In this the third paper in AIMS' Equalization Series, author Kenneth J. Boessenkool discusses how equalization, although noble in intent, actually creates incentives for less-developed provinces to raise taxes and overtax their citizens.
In this paper, Kenneth Boessenkool, a private policy analyst and commentator, makes the case for a practical change to the current equalization program: removing non-renewable natural resource revenue from the formula used to calculate equalization.
According to this Commentary by AIMS author Ken Boessenkool, a growing body of evidence shows that independent and home schools perform much better than public schools, even when you adjust for socio-economic factors such as education of parents and income. The goal in public education ought to be, then, to try and increase parental involvement in our public schools. Proposals exist to do just that, but many of them are problematic.
AIMS author addresses Senate on equalization On 24 October 2001, Kenneth J. Boessenkool author of the AIMS report, “Taking of the Shackles: Equalization and the Development of Nonrenewable Resources in Atlantic Canada”, delivered a presentation to the Senate National Finance Committee. In it he outlined ten reasons to remove nonrenewable resources from Equalization. In summary, he argued that such a change would mean little to the federal government’s bottom line; it would continue to protect the federal balance sheet from the vagaries of the price of nonrenewable resources, particularly oil and gas; and it means a substantial simplification of the program - an intergovernmental hat trick not often seen in the arcane world of Canada’s intergovernmental relations.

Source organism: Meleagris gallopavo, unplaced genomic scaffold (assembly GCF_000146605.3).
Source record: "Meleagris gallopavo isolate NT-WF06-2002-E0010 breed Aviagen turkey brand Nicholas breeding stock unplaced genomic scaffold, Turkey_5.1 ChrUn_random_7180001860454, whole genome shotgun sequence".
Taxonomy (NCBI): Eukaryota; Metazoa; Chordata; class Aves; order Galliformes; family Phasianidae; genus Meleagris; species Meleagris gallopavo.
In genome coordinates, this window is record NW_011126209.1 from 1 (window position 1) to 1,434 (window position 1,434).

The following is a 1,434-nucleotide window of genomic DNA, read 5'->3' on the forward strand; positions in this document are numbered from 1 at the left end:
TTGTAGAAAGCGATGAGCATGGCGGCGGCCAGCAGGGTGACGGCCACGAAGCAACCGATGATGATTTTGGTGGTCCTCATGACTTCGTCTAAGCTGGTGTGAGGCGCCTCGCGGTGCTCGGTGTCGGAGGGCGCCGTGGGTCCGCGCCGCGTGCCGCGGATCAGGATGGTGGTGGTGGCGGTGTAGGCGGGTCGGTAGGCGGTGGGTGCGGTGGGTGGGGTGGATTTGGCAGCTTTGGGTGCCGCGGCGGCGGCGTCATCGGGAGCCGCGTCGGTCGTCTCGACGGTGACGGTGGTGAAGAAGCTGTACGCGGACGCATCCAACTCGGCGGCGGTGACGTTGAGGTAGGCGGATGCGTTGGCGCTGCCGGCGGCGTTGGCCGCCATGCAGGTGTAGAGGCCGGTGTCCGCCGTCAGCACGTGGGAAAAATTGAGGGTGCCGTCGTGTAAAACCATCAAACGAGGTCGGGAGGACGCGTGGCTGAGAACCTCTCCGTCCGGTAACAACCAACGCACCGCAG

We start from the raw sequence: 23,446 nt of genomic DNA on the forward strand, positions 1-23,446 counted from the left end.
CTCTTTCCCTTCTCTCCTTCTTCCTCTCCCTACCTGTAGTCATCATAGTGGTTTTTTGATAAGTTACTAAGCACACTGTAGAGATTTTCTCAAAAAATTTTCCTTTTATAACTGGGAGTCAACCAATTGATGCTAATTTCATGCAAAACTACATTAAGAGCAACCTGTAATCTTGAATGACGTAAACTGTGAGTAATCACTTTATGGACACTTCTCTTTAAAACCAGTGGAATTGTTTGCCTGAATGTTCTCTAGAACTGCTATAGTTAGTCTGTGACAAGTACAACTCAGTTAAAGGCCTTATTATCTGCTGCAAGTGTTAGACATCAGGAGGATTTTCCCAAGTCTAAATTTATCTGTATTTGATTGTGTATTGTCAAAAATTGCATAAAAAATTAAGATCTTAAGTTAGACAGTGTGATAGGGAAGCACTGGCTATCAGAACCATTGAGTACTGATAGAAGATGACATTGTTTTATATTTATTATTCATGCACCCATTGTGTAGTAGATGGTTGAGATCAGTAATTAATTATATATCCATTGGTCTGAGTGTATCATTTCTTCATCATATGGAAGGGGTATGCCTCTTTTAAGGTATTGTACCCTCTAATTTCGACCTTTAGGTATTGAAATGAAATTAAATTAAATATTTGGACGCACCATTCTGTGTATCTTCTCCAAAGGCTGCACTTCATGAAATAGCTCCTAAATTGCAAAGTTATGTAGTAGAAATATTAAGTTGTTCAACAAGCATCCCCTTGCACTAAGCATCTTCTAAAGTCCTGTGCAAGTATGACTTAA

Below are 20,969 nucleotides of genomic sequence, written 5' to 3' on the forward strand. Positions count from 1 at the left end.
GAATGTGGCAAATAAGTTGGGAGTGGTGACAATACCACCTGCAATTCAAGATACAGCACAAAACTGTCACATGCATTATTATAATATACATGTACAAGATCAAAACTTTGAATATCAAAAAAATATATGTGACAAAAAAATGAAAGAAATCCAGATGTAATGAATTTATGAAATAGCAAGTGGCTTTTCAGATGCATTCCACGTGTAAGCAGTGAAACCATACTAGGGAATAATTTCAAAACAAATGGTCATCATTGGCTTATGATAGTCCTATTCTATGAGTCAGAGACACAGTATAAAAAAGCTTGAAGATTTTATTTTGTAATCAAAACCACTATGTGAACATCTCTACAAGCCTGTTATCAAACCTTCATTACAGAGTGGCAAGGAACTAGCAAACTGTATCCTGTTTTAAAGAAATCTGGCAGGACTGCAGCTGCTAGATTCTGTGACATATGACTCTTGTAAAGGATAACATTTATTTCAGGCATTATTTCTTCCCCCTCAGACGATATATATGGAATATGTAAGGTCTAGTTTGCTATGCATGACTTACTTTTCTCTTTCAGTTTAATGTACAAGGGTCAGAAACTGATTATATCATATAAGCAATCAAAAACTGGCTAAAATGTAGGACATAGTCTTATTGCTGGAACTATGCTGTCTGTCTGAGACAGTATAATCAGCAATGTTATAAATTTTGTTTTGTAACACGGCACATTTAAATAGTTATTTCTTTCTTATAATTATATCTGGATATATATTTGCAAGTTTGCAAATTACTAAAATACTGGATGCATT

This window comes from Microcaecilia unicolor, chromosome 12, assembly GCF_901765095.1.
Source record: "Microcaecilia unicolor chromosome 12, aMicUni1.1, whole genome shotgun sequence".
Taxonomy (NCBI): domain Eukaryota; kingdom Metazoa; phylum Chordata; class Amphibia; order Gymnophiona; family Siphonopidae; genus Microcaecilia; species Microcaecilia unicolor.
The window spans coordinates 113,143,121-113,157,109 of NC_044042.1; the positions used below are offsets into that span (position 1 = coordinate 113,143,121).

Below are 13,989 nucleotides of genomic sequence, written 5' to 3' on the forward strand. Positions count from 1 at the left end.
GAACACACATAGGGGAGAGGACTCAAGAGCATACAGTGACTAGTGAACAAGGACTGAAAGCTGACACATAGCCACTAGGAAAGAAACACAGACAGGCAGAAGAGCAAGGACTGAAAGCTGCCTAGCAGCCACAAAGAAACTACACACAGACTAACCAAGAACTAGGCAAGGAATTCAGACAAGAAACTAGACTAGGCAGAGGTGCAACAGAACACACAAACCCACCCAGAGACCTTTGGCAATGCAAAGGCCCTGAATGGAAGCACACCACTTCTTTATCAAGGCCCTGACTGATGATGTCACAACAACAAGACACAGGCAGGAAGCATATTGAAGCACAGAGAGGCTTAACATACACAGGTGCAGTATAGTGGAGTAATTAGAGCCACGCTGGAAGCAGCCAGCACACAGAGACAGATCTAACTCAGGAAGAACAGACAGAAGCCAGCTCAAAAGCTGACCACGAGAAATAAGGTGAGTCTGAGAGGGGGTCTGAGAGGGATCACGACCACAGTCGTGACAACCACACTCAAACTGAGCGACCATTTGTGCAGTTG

Ken Boessenkool, author of the AIMS paper "Taking off the Shackles: Equalization and the Development of Nonrenewable Resources in Atlantic Canada" published this piece in the National Post in response to an earlier article by Jack Mintz of the C.D. Howe Institute. Boessenkool agrees that the equalization system needs to be fundamentally reworked. He argues, however, that a necessary step in that reworking is to make a clear distinction between proceeds from the sale of a capital asset (royalties from nonrenewable resources like potash or natural gas) and revenues (like corporate and personal taxes). Publication: NP, July 31, 2001
This enlightening study by Kenneth J. Boessenkool, a senior policy analyst now based in Ottawa, outlines a win-win strategy to reduce the overall cost of equalization and put more money into the hands of the provinces in the long term.